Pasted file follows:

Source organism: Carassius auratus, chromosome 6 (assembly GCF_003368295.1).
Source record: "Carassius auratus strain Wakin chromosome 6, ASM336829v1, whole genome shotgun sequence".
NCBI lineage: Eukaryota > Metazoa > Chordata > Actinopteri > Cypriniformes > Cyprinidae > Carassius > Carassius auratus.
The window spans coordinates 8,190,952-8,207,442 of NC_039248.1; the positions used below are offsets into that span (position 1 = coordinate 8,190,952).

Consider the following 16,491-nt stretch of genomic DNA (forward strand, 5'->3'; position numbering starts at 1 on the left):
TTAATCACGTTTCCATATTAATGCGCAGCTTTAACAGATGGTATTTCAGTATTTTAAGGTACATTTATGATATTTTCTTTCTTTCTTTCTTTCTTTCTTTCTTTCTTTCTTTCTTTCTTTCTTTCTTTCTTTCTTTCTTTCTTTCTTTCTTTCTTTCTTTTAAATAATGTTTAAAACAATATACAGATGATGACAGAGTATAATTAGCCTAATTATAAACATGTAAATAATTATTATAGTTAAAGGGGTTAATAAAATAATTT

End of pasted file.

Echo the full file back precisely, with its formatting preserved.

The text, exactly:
Source organism: Carassius auratus, chromosome 6 (assembly GCF_003368295.1).
Source record: "Carassius auratus strain Wakin chromosome 6, ASM336829v1, whole genome shotgun sequence".
NCBI lineage: Eukaryota > Metazoa > Chordata > Actinopteri > Cypriniformes > Cyprinidae > Carassius > Carassius auratus.
The window spans coordinates 8,190,952-8,207,442 of NC_039248.1; the positions used below are offsets into that span (position 1 = coordinate 8,190,952).

Consider the following 16,491-nt stretch of genomic DNA (forward strand, 5'->3'; position numbering starts at 1 on the left):
TTAATCACGTTTCCATATTAATGCGCAGCTTTAACAGATGGTATTTCAGTATTTTAAGGTACATTTATGATATTTTCTTTCTTTCTTTCTTTCTTTCTTTCTTTCTTTCTTTCTTTCTTTCTTTCTTTCTTTCTTTCTTTCTTTCTTTCTTTCTTTCTTTTAAATAATGTTTAAAACAATATACAGATGATGACAGAGTATAATTAGCCTAATTATAAACATGTAAATAATTATTATAGTTAAAGGGGTTAATAAAATAATTT